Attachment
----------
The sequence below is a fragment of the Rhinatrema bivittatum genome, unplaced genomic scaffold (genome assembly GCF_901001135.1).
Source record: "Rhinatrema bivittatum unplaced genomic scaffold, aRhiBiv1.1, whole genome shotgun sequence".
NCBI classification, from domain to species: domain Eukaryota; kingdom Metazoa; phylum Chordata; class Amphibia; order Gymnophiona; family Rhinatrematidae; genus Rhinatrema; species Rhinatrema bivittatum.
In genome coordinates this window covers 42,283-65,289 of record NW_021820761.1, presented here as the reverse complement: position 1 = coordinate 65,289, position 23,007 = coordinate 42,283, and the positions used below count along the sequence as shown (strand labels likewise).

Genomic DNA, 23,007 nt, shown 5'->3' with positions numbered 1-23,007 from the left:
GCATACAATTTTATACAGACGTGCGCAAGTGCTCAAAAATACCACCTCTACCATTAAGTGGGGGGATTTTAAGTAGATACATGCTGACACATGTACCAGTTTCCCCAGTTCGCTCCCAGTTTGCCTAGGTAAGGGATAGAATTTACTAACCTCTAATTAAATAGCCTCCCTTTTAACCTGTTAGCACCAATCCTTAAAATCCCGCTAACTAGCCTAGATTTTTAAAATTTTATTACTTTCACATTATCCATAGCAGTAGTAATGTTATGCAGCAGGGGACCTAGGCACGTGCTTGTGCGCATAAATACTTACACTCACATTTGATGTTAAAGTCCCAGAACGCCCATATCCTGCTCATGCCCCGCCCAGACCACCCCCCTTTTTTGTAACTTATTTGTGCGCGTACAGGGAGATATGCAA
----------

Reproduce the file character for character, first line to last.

The sequence below is a fragment of the Rhinatrema bivittatum genome, unplaced genomic scaffold (genome assembly GCF_901001135.1).
Source record: "Rhinatrema bivittatum unplaced genomic scaffold, aRhiBiv1.1, whole genome shotgun sequence".
NCBI classification, from domain to species: domain Eukaryota; kingdom Metazoa; phylum Chordata; class Amphibia; order Gymnophiona; family Rhinatrematidae; genus Rhinatrema; species Rhinatrema bivittatum.
In genome coordinates this window covers 42,283-65,289 of record NW_021820761.1, presented here as the reverse complement: position 1 = coordinate 65,289, position 23,007 = coordinate 42,283, and the positions used below count along the sequence as shown (strand labels likewise).

Genomic DNA, 23,007 nt, shown 5'->3' with positions numbered 1-23,007 from the left:
GCATACAATTTTATACAGACGTGCGCAAGTGCTCAAAAATACCACCTCTACCATTAAGTGGGGGGATTTTAAGTAGATACATGCTGACACATGTACCAGTTTCCCCAGTTCGCTCCCAGTTTGCCTAGGTAAGGGATAGAATTTACTAACCTCTAATTAAATAGCCTCCCTTTTAACCTGTTAGCACCAATCCTTAAAATCCCGCTAACTAGCCTAGATTTTTAAAATTTTATTACTTTCACATTATCCATAGCAGTAGTAATGTTATGCAGCAGGGGACCTAGGCACGTGCTTGTGCGCATAAATACTTACACTCACATTTGATGTTAAAGTCCCAGAACGCCCATATCCTGCTCATGCCCCGCCCAGACCACCCCCCTTTTTTGTAACTTATTTGTGCGCGTACAGGGAGATATGCAA